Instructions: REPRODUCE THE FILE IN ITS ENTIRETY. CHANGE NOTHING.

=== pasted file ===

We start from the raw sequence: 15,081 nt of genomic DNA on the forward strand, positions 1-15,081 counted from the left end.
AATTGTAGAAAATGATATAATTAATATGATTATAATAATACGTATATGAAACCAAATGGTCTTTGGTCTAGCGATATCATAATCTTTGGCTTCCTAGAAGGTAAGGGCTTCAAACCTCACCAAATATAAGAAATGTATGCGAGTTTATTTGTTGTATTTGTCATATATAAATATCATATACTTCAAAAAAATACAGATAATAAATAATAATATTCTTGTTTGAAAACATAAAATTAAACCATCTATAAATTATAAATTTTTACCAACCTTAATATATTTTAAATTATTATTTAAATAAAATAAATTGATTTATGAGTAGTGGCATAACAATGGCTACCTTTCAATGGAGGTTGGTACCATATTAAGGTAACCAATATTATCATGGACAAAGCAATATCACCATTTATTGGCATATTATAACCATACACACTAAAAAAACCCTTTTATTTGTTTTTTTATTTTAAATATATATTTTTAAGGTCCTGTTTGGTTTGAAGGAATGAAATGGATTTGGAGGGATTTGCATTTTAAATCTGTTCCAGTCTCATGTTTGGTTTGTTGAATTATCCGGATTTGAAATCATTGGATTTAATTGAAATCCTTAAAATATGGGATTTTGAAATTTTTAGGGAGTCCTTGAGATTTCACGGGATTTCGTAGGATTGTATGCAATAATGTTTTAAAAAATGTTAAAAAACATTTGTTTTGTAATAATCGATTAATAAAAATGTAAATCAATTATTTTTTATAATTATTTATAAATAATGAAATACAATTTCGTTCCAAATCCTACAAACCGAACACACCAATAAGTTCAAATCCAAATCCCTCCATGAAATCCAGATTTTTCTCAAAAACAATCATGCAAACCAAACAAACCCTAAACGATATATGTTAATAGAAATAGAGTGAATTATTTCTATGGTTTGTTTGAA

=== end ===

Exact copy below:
We start from the raw sequence: 15,081 nt of genomic DNA on the forward strand, positions 1-15,081 counted from the left end.
AATTGTAGAAAATGATATAATTAATATGATTATAATAATACGTATATGAAACCAAATGGTCTTTGGTCTAGCGATATCATAATCTTTGGCTTCCTAGAAGGTAAGGGCTTCAAACCTCACCAAATATAAGAAATGTATGCGAGTTTATTTGTTGTATTTGTCATATATAAATATCATATACTTCAAAAAAATACAGATAATAAATAATAATATTCTTGTTTGAAAACATAAAATTAAACCATCTATAAATTATAAATTTTTACCAACCTTAATATATTTTAAATTATTATTTAAATAAAATAAATTGATTTATGAGTAGTGGCATAACAATGGCTACCTTTCAATGGAGGTTGGTACCATATTAAGGTAACCAATATTATCATGGACAAAGCAATATCACCATTTATTGGCATATTATAACCATACACACTAAAAAAACCCTTTTATTTGTTTTTTTATTTTAAATATATATTTTTAAGGTCCTGTTTGGTTTGAAGGAATGAAATGGATTTGGAGGGATTTGCATTTTAAATCTGTTCCAGTCTCATGTTTGGTTTGTTGAATTATCCGGATTTGAAATCATTGGATTTAATTGAAATCCTTAAAATATGGGATTTTGAAATTTTTAGGGAGTCCTTGAGATTTCACGGGATTTCGTAGGATTGTATGCAATAATGTTTTAAAAAATGTTAAAAAACATTTGTTTTGTAATAATCGATTAATAAAAATGTAAATCAATTATTTTTTATAATTATTTATAAATAATGAAATACAATTTCGTTCCAAATCCTACAAACCGAACACACCAATAAGTTCAAATCCAAATCCCTCCATGAAATCCAGATTTTTCTCAAAAACAATCATGCAAACCAAACAAACCCTAAACGATATATGTTAATAGAAATAGAGTGAATTATTTCTATGGTTTGTTTGAA